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Journal of the Optical Society of America B

Journal of the Optical Society of America B

| OPTICAL PHYSICS

  • Vol. 14, Iss. 7 — Jul. 1, 1997
  • pp: 1772–1781

Photovoltaic spatial solitons

Mordechai Segev, George C. Valley, Matthew C. Bashaw, Minoru Taya, and Martin M. Fejer  »View Author Affiliations


JOSA B, Vol. 14, Issue 7, pp. 1772-1781 (1997)
http://dx.doi.org/10.1364/JOSAB.14.001772


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Abstract

We analyze self-trapping of one-dimensional optical beams in photorefractive, photovoltaic media for open- and closed-circuit realizations. We show that a passive load (resistor) in the external circuit can be used for switching of dark photovoltaic solitons. Dark solitons in a short-circuited crystal can be obtained for a much smaller nonlinearity than in open-circuit conditions. Shorting the crystal affects bright solitons very little.

© 1997 Optical Society of America

Citation
Mordechai Segev, George C. Valley, Matthew C. Bashaw, Minoru Taya, and Martin M. Fejer, "Photovoltaic spatial solitons," J. Opt. Soc. Am. B 14, 1772-1781 (1997)
http://www.opticsinfobase.org/josab/abstract.cfm?URI=josab-14-7-1772


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References

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  45. We note that photovoltaic gray solitons, which propagate at some angle with respect to the optical axis z, are also pos-sible. In fact, the Y-junction solitons observed in the research reported Ref. 36 can be considered a gray pair once the channels are well separated. The theory of photovoltaic gray solitons resembles that of gray screening solitons (described in Ref. 13).
  46. More-complicated configurations can lead to tensor effects and to vector solitons, as described in Ref. 25.
  47. As explained in Ref. 44, photovoltaic current must be driven by a real optical field (photons) and cannot be driven by thermal excitations. The main argument is that the photovoltaic current is fundamentally a polar current, rather than noise in the current as Idark is. If photovoltaic dark irradiance could exist, it would permit polar currents driven by temperature and thereby perpetual-motion machines.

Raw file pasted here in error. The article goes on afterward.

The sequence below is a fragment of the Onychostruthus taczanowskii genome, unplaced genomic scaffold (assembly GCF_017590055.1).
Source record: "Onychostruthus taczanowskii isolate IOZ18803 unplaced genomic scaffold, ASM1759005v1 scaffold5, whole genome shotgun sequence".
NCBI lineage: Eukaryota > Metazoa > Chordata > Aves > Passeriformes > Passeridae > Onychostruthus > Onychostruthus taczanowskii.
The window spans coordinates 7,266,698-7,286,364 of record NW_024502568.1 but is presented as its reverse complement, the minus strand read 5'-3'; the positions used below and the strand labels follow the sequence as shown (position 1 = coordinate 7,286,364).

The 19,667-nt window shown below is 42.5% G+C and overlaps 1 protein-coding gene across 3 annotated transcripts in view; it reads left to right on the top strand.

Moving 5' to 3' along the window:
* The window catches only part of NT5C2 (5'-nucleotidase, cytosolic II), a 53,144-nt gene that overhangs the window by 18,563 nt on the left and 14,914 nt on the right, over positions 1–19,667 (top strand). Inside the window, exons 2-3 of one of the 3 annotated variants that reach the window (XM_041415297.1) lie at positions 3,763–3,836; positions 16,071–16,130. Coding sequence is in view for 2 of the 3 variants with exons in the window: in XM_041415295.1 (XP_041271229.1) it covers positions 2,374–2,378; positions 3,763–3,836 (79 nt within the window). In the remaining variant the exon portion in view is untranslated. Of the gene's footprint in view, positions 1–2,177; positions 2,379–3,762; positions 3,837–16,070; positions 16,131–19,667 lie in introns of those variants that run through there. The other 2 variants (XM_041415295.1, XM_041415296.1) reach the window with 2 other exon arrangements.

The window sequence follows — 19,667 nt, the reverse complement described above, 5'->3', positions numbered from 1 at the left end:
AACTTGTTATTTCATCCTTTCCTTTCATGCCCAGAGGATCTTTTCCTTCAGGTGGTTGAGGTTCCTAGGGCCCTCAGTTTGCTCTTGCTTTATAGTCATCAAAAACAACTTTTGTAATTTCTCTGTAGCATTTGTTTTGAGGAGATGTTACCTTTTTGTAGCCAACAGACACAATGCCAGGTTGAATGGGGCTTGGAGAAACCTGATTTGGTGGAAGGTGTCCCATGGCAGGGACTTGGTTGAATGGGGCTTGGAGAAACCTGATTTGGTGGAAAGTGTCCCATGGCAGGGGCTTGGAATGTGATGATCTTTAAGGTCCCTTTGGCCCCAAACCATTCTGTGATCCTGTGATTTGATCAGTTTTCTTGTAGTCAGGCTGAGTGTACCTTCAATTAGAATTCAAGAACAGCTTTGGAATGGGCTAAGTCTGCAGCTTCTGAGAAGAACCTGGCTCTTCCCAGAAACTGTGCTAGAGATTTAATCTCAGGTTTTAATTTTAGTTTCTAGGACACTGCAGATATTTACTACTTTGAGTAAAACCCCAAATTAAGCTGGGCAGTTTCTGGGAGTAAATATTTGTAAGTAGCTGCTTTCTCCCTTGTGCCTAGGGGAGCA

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  51. We note that a small negative offset in the induced refractive index profile Δn(ξ) caused by nonzero current is present in the closed-circuit case. This means that far away from ξ=0, Δn becomes negative. However, at u0 > 0.05 this effect is almost unnoticeable.
  52. The idea to treat solitons as the guided modes of the waveguides that they induce was pioneered by A. W. Synder and A. P. Sheppard, Opt. Lett. 18, 482 (1993) and by Y. Silberberg, “Self-induced waveguide: spatial optical solitons,” in Anisotropic and Nonlinear Optical Waveguides, G. C. Someda and G. I. Stegeman, eds. (Elsevier, Amsterdam, 1992). See also the review by A. W. Synder, D. J. Mitchell, and Y. Kivshar, Mod. Phys. Lett. B 9, 1479 (1995). [CrossRef]
  53. This observation is true in steady state only. We expect that, if a bright photovoltaic soliton at u0≤0.1 is switched from J=0 to J=Jmax, there will be a transient effect, because the induced refractive index Δn(ξ) has to readjust to a new offset value, as shown in Fig. 8.
  54. Switching of solitons by use of a change in a single parameter that causes large deviations in the existence curve was used in the coupled soliton pairs experiments of Refs. 32 and 33.

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